Brian Dickie believed the livestock sector provided the backbone to the Scottish farming industry and he further believed that livestock auction marts provided cattle and sheep producers with the answer to pressures in the red meat sector, where retailers and processors can often dominate.
This latter conviction saw him become increasingly involved in the running of Lawrie and Symington auction market at a time when the company, with its headquarters in Lanark, faced major problems.
His efforts over the last ten years, six and a half of them as chairman, are now recognised as giving the business – one of the biggest of its kind in Scotland – the platform to go from strength to strength.
As was remarked in his eulogy Dickie, for little or no thanks or reward other than his own personal satisfaction, “got stuck in”.
As proof of the high regard in which he was held as a fair but firm businessman, he had just been re-appointed chairman for another three year stint.
Following his death earlier this month, the tribute that would probably have made him prouder than any other came when auctioneer Archie Hamilton called for a minute’s silence from those around the Lanark ringside before the start of the Blackface ewe lamb sale.
Those who knew him could have visualised a smiling Dickie hanging over the gate at his usual position at the entrance to the ring.
Despite the unusual surroundings, the minute’s silence was immaculately observed as befitted the respect in which he was held by fellow livestock producers.
He was not just chairman of one of the largest auction companies in Scotland, he was one of the biggest sheep farmers in the country with an enviable reputation for selling top quality livestock from his hill farms; a fact confirmed by buyers returning year after year for his well turned out stock.
After such sales, Brian always paid tribute to his stockmen, describing the relationship between them and himself not as employer/employee but as a partnership. It was a partnership built on the stockmanship skills of people such as Willie and Jackson Pringle, John and Johna Scott, Charlie Scott and Jim Bell
One key aspect of his life on both the farms and in the market was his easy camaraderie, which stretched from the market yardsmen through to royalty, the latter coming with a visit from the Princess Royal to Lanark two years ago to celebrate the company’s 150 years of trading.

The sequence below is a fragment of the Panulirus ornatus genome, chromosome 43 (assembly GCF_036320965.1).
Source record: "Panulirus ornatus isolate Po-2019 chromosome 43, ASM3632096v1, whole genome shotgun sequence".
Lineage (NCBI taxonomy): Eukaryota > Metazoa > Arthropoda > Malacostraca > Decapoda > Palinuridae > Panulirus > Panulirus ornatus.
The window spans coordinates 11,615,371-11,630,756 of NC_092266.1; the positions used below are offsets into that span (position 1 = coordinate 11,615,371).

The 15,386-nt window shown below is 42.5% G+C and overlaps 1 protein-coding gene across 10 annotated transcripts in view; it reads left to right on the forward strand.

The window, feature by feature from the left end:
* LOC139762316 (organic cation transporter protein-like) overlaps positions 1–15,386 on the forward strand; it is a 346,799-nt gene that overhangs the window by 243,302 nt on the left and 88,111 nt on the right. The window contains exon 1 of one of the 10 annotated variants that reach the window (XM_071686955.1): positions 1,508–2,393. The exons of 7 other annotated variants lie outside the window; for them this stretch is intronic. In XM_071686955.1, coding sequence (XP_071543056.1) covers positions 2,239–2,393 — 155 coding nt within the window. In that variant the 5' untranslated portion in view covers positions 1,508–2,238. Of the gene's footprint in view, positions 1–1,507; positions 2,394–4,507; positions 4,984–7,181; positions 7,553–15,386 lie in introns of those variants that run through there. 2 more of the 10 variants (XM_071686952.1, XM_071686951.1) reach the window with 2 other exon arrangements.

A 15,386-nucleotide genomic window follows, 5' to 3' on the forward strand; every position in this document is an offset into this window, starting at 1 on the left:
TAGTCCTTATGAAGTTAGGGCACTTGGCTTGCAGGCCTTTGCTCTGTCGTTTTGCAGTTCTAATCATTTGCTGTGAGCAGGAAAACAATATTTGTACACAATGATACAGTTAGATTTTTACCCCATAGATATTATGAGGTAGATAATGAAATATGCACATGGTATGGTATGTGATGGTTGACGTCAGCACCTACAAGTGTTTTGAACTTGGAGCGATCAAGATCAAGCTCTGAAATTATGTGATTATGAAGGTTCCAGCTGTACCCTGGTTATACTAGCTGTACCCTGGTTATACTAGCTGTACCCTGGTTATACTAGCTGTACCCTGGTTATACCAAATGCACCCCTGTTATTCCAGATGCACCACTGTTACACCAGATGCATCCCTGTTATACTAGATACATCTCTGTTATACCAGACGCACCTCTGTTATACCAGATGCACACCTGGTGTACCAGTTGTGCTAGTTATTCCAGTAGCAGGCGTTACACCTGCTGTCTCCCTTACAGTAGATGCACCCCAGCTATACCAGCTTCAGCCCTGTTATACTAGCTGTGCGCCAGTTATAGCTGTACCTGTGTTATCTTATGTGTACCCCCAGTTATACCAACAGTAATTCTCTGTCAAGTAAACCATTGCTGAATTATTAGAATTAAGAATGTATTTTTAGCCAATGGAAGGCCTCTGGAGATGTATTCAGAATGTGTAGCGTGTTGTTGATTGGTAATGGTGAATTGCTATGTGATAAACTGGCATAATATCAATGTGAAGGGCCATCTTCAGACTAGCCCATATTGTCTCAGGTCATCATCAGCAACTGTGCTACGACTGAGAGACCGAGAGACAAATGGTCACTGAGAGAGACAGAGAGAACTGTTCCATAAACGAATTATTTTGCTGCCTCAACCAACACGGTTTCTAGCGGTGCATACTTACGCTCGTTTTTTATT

Dickie was not a remote figurehead either in the business or on his farm. His reputation was that he would help anyone if he could.
Fifteen years ago, as proof that he was a successful farmer producing top quality livestock, he made a successful raid at the prestigious Smithfield show, taking first prizes in both the live and carcass competition for Blackface lambs.
But it was at the Scottish Winter Fair that his renowned Blackies provided Dickie with a string of successes. In 2010 they were mountain sheep champions and reserve overall. Then he won the Blackie championships in 2012 and 2013, while in 2015 his entries were reserve overall champions after taking the champion and reserve moorland award and the champion and reserve Blackface.
It was not only the commercial sale and show rings that he had success as, almost 50 years ago, he sold a tup lamb for £3,200 which, with price inflation, would have equalled a five-figure bid in 2019.
But that was the end of his tup breeding, other than producing rams for his own use. He had no interest in entering the high-pressure arena of selling pedigree Blackface tups.
What his early success did prove was that if he put his mind to doing something he succeeded; a trait that was evident throughout his career.
From the moment he was born on the family farm at Sanquhar in 1953, Dickie was destined to be a farmer. He went to Crawfordton school where he excelled at rugby. That love of rugby continued at Merchiston Castle and, although a serious knee injury effectively ended his playing career at 16, he never lost his love for the sport.
He was an avid follower of the Scottish national team, not only at home matches but in France, Italy and Ireland where, often regardless of the outcome of the game, great fun was had by his legendary touring group of farming friends.
He came home to the family farms in 1969 and through various subsequent land acquisitions over the years, the business grew. Among the deals, Dickie fulfilled a lifetime’s ambition by buying Spango and Carco farms from Buccleuch Estates in 2003.
He was not long home at Spango when he met Elma Borthwick at a local young farmers dance.
They married in 1977 and celebrated their ruby wedding anniversary two years ago in the company of their three daughters and their husbands, Jill and Davie, Morag and Andrew, and Susan, along with many family friends. He was a devoted family man and was often seen in Sanquhar or around the farms with at least one of his three grandchildren, Sophie, Emily and Archie, whom he adored.
Brian and Elma’s hospitality was legendary and not even extreme bad weather was allowed to disrupt a Dickie “do” – as was proven by Elma and Brian’s 40th birthday party in May 1993. For this occasion, a marquee was erected in front of the house at Spango. It seemed like a great idea until winter returned.
With nearly a foot of snow and no electricity, many would have cancelled the party, but not Brian. Snowploughs, telehandlers and tractors were used to open the roads. Space heaters were secured, and generators hired, and the party went ahead. This was but one example of Brian Dickie’s determination.
His guiding motto throughout his life was that known to many farmers, namely “Farm as if you are going to live forever but live as if you are going to die tomorrow.”
Generous, loyal, caring and determined, Brian of all people would have wanted his family and friends to look forward with glasses half full particularly at this time. That was always his way.